Lord McCarthy: Industrial relations expert whose expertise helped resolve many disputes
Wednesday 21 November 2012
Bill McCarthy was the guru – and the very best species of guru – to whom Labour ministers turned throughout the Wilson and Callaghan governments when faced with a threatening industrial problem. "What does Bill think we ought to do?" was the question posed by politicians entertaining such different views of industrial relations as Ray Gunter, James Callaghan and Barbara Castle – understandably, since he was a deeply concerned and wise man. If anyone could arrive at a just solution, acceptable to all factions, it was Bill McCarthy. If he couldn't find a solution, ministers resigned themselves to the fact that for the time being there was no solution to be had.
Brought up in north London, McCarthy went to Ruskin College, Oxford, where he did so well that he gained entry to Merton College, Oxford. There he gained first class honours in PPE in 1957. Transferring to Nuffield College, he completed a DPhil in industrial relations in 1961. Later at Nuffield he was the supervisor of Norman Ellis, who served as General Secretary of the Civil and Public Services Association, and in 1973 they published an extremely influential pamphlet, Management by Agreement. Ellis reflected to me that McCarthy was suspicious of theoreticians. "He defended the closed shop from a right-wing Labour point of view when the left thought it anti-democratic and the instrument of right-wing trade union barons."
McCarthy came to prominence as the Research Director of the Royal Commission on Trade Unions and Employers' Associations (1965-68). He always maintained that had Gunter, or some orthodox Labour minister, accepted the conclusions of the Donovan Committee – which, thanks significantly to McCarthy's skill, had the acquiescence of most employers and trade unions – the history of the Labour government between 1966 and 1970 would have been very different; the acrimony of Barbara Castle's White Paper In Place Of Strife would have been avoided.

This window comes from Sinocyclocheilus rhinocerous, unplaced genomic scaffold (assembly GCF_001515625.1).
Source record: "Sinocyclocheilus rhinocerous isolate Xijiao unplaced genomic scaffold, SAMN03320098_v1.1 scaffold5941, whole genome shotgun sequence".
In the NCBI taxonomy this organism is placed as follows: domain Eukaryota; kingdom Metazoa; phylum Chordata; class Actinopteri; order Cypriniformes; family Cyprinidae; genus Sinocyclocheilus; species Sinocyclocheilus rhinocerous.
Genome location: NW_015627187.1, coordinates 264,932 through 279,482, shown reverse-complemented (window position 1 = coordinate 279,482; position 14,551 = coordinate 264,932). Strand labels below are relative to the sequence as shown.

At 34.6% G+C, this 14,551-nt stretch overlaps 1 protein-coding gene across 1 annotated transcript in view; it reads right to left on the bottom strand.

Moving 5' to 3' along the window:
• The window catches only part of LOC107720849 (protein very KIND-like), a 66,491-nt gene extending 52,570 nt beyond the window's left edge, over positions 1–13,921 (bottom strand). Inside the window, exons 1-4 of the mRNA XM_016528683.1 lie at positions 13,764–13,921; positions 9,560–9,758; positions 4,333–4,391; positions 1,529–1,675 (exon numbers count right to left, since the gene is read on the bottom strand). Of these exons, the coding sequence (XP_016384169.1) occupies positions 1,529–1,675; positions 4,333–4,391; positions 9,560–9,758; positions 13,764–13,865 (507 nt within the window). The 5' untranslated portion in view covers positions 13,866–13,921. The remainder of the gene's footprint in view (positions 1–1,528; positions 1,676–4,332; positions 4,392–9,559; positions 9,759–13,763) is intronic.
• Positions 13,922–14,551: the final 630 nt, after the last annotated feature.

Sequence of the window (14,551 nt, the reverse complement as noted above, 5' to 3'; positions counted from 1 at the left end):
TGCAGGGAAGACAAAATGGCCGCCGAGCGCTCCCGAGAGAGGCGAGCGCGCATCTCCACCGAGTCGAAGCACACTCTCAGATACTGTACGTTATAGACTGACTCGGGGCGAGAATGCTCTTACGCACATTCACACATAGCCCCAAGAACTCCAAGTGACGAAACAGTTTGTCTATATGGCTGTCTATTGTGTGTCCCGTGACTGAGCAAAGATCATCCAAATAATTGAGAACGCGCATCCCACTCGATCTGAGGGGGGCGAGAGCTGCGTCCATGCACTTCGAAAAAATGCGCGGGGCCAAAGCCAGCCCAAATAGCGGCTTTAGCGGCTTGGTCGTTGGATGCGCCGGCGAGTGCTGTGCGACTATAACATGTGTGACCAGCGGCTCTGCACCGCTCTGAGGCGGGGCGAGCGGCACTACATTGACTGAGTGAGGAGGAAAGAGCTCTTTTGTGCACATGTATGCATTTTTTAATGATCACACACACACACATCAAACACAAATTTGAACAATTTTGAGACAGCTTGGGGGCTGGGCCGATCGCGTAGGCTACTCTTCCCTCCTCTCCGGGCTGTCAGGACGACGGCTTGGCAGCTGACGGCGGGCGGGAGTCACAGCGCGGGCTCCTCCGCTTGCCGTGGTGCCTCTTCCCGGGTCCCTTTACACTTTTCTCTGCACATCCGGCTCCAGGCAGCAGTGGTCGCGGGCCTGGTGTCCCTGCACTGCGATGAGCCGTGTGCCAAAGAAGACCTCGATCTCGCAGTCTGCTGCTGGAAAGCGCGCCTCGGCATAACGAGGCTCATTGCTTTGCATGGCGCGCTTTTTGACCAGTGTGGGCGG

McCarthy told me that he thought that Castle knew little of the motor industry and was panicked into producing the highly divisive White Paper by the strike of some 12 people at the Girling Brake factory – which, she absurdly thought, would bring the motor industry grinding to a halt. McCarthy was very impatient with ill-informed politicians.
Perhaps his greatest contribution was in his enormously skilful chairmanship of the Railways Staffs National Tribunal. As a sponsored member in Parliament of the National Union of Railwaymen I am in a position to know the extremely high regard in which McCarthy was held by Sid Weighell, General Secretary, and his powerful colleague Charlie Turnock, who represented the London Underground. Although there were rail strikes during the period, they would have been far more frequent and longer lasting had it not been for McCarthy's handling of the NUR. the Transport and Salaried Staffs Association and, above all, the very aggressive leadership of the train drivers' union Aslef under the leadership of the able but irascible Ray Buckton. Peter Parker, the then Chairman of British Rail, told me he thought McCarthy was one of the most realistic and sensible academics he had ever come across.